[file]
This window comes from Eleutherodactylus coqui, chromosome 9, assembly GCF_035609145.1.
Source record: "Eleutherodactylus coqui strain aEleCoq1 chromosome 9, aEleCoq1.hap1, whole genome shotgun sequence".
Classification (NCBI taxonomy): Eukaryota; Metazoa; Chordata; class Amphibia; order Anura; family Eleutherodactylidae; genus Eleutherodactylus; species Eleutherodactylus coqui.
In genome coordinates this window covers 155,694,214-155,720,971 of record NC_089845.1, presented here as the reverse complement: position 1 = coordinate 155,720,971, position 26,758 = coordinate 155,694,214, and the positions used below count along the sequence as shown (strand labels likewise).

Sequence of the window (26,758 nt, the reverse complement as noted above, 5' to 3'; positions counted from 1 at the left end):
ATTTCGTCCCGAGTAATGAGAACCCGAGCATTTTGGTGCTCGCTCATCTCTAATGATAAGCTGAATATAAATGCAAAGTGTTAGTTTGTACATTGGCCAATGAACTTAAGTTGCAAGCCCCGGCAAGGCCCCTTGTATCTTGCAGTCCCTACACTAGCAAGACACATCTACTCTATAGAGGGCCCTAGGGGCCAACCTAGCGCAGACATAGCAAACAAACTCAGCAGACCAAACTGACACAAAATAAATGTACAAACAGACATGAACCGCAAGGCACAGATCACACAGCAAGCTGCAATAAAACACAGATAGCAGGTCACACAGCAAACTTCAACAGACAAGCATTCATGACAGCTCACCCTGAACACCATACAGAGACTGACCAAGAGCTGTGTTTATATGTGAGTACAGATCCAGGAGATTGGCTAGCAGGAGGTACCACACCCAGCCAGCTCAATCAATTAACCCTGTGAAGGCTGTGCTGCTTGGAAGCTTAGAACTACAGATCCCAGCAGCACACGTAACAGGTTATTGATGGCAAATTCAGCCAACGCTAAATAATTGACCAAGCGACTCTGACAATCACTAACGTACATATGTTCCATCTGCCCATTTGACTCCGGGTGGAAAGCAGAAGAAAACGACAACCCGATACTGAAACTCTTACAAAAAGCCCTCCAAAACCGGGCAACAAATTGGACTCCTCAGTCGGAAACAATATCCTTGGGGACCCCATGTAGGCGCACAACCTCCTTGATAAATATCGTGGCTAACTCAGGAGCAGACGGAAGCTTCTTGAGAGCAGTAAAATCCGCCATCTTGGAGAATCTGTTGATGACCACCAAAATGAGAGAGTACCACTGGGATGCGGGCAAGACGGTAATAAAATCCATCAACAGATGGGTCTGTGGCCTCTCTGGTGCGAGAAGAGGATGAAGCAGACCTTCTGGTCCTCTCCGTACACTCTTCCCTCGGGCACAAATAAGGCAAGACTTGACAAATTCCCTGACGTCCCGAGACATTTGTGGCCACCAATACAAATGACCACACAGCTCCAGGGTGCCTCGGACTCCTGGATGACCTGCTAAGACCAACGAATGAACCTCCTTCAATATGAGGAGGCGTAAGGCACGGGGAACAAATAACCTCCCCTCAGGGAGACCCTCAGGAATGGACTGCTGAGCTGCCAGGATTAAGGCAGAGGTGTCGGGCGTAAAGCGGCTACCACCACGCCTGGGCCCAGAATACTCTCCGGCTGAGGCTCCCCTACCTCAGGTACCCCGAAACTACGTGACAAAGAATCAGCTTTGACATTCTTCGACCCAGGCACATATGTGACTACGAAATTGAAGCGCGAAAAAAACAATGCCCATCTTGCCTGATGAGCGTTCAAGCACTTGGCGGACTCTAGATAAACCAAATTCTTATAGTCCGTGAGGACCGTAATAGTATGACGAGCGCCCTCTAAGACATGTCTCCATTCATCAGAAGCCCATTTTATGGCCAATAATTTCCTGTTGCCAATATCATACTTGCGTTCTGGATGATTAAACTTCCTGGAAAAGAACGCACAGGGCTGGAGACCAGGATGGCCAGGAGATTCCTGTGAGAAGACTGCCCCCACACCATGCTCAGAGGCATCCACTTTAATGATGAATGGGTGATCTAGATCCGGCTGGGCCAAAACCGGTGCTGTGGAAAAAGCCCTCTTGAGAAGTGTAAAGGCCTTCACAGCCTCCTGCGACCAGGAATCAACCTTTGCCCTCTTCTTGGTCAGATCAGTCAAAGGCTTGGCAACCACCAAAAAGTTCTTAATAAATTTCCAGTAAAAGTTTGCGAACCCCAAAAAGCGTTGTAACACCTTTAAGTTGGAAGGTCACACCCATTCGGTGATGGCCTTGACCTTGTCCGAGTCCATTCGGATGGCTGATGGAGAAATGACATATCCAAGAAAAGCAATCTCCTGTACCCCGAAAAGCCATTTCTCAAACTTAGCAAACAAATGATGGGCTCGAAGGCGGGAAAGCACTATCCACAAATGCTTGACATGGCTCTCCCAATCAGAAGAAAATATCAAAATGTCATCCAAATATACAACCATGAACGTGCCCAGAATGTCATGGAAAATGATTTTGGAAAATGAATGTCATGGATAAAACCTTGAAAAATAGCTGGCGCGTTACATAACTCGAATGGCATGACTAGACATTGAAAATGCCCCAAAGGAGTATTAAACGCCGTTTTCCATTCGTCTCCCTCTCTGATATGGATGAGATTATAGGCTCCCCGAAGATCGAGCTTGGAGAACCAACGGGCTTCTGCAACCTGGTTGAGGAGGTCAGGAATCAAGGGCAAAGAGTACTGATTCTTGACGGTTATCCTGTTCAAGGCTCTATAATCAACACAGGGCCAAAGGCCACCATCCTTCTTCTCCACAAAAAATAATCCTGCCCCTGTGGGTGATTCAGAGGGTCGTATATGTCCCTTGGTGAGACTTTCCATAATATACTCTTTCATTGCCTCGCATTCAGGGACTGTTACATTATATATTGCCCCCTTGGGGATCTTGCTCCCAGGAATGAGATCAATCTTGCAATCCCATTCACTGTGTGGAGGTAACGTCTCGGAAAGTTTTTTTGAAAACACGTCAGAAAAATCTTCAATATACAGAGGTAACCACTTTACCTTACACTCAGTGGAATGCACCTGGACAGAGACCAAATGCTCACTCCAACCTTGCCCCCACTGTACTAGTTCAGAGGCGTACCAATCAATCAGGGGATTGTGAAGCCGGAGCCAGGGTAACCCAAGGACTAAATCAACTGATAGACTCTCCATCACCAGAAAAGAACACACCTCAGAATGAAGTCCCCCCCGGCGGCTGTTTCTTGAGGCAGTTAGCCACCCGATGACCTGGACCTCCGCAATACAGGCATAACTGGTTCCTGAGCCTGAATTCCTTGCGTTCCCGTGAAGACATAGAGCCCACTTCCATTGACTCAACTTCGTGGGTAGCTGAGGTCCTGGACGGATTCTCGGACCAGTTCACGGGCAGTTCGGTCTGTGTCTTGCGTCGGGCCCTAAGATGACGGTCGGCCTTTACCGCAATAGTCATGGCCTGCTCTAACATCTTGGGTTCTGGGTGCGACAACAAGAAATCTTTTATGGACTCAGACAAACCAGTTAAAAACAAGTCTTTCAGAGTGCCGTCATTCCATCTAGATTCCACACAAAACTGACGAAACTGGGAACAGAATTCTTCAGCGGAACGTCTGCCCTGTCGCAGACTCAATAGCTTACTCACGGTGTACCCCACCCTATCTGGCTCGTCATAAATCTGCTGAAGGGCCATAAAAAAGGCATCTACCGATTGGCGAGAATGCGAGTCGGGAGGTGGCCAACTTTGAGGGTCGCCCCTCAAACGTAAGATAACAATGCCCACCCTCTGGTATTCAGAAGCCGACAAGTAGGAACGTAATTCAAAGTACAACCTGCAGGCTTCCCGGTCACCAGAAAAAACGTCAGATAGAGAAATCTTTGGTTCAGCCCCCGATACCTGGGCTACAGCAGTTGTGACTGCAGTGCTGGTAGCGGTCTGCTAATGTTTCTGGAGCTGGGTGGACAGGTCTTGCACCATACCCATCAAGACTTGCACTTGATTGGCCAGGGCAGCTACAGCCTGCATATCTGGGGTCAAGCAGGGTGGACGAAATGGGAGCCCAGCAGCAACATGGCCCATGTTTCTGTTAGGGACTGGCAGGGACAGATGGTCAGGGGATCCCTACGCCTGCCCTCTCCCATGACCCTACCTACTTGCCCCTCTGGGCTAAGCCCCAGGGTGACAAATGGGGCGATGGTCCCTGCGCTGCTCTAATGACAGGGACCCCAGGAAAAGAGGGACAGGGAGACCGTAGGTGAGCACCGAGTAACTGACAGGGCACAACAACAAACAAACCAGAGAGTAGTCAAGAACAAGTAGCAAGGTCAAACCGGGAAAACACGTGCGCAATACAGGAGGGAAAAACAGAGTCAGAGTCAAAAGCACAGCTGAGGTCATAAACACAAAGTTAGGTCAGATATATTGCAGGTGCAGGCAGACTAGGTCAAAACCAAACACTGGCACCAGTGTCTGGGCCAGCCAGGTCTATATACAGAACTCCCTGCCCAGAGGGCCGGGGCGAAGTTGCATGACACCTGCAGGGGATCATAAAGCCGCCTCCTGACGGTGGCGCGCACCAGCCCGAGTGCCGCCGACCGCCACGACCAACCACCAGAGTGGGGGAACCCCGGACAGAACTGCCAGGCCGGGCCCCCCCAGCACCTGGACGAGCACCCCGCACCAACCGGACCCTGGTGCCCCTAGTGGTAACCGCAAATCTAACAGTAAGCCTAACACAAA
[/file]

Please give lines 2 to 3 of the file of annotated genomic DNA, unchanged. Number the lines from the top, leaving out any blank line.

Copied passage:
Source record: "Eleutherodactylus coqui strain aEleCoq1 chromosome 9, aEleCoq1.hap1, whole genome shotgun sequence".
Classification (NCBI taxonomy): Eukaryota; Metazoa; Chordata; class Amphibia; order Anura; family Eleutherodactylidae; genus Eleutherodactylus; species Eleutherodactylus coqui.